Fear is faith’s adversary. Fear makes us see the world as a dangerous place, shrouded in darkness and stalked by death. So, we build thick walls around our hearts and high-fences around our loved ones. To protect ourselves from hurt, we push aside adventure. To minimize risk, we shrink our world. To insulate ourselves from pain, we isolate ourselves from love. We play it safe, so safe that life becomes stale, dull, and empty.
Anxiety keeps us on edge, uneasy, and restless. It makes our heads throb and our breath shallow. It makes us feel like something’s wrong but we aren’t sure what, it’s an itch we can’t scratch, and a problem we can’t name, much less solve. It’s the sense that a storm is brewing, even though there isn’t a cloud in the sky. It’s the feeling that the world’s going to fall apart—at least our little corner of it–unless we remain on high alert.
Worry is our way of trying to control those things and people over which we actually have no control at all. If we can’ solve a problem, we can at least surround it without our fretting and corral it with our fussing. If we can’t make people do what we’re sure they need to do, at least we can warn them constantly about how wrong they are. We can caution them again after each misguided step they take. We can show them the previews of the disaster they’re headed for—previews we’re watching over and over again. .
In his Sermon on the Mount, Jesus invited us to live with peace, confidence, and trust rather than fear, anxiety and worry: “Therefore I tell you, do not worry about your life, what you will eat or what you will drink, or about your body, what you will wear. Is not life more than food, and the body more than clothing? . . . Do not worry about tomorrow, for tomorrow will bring worries of its own. Today’s trouble is enough for today”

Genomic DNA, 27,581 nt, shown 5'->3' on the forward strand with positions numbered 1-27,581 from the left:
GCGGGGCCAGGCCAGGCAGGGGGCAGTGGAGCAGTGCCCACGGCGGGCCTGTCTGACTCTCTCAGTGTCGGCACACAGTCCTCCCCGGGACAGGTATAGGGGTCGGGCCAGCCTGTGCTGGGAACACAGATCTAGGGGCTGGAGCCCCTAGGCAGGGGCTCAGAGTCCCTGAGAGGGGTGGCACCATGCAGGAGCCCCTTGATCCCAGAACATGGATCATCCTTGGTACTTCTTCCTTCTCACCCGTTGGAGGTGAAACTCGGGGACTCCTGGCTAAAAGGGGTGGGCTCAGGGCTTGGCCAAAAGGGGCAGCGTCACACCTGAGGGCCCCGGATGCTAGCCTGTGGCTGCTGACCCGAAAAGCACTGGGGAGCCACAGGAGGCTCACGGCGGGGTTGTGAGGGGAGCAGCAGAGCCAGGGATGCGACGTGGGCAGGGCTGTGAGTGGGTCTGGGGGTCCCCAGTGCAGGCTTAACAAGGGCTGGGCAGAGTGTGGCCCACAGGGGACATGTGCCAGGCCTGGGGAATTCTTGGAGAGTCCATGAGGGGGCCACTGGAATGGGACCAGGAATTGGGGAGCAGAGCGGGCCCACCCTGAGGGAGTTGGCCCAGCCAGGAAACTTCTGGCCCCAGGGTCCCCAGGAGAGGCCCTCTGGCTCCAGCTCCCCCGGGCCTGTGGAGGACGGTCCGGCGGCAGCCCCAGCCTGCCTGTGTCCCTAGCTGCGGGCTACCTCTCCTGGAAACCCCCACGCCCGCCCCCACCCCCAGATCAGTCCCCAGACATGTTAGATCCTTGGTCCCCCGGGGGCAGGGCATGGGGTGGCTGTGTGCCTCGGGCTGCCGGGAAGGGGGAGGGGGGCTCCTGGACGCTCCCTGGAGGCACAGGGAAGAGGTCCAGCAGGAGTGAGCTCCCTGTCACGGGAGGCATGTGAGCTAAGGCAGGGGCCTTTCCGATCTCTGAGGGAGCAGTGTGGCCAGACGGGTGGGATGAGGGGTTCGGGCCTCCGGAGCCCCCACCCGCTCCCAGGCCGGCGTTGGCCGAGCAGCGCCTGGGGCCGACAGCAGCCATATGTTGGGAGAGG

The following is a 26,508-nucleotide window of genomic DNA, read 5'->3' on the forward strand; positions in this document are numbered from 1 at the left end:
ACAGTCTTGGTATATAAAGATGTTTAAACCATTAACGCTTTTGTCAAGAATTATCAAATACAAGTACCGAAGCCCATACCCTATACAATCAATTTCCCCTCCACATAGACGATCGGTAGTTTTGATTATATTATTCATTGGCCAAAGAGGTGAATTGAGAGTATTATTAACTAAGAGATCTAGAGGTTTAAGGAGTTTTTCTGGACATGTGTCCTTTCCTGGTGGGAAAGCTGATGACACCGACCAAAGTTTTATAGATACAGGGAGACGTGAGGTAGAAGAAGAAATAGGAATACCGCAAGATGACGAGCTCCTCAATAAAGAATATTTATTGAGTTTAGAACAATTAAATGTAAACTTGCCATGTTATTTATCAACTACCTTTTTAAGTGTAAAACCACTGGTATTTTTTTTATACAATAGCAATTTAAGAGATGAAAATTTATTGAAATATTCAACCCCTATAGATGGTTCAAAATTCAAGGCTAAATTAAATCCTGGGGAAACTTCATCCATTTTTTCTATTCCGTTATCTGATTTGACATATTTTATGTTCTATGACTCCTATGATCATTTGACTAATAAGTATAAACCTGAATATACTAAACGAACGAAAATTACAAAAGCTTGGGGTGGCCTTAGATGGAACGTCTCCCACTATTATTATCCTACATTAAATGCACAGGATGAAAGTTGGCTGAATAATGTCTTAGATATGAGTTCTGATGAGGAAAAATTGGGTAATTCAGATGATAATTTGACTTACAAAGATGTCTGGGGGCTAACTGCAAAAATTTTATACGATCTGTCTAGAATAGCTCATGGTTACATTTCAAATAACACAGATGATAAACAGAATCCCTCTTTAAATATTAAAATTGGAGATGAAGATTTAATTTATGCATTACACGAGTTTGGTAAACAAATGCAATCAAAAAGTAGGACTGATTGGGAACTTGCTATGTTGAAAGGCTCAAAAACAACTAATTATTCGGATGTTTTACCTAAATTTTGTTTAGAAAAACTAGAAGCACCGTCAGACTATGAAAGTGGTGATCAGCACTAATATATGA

Instead of worrying, Jesus said, look again at wonders of life teeming, growing and blooming all around you. “Consider the birds of the air and the flowers of the field.” We live in God’s vast, intricate, bountiful and beautiful world; but, we blind ourselves to it, and to the generous God whose life and love course through it, by narrowing our gaze to the tight confines of our little lives and our immediate concerns.
So, Jesus said: Open your eyes. Broaden your vision. Deepen your awareness. Get outside, and see the vast world God has made. Nature doesn’t worry: flowers don’t fret and birds aren’t weighed down by fear. They do what they are made to do. They bloom and they fly; and they live the life God gave them to live. Get outside your pride that you are self-made and your fear that you must be self-sufficient. Get beyond the illusion that your life is in your hands and that it is all up to you. Your life is a gift that God gave you, a gift God wants you to enjoy and will certainly sustain.
To jostle us into awareness of God’s love for us, he asks: “Aren’t you more valuable than the bird of the air and the flowers of the field?” Jesus asks us. “Of course we are,” is the answer Jesus wants to trust. Because God loves you, Jesus says, “Do not worry; God knows what you need.”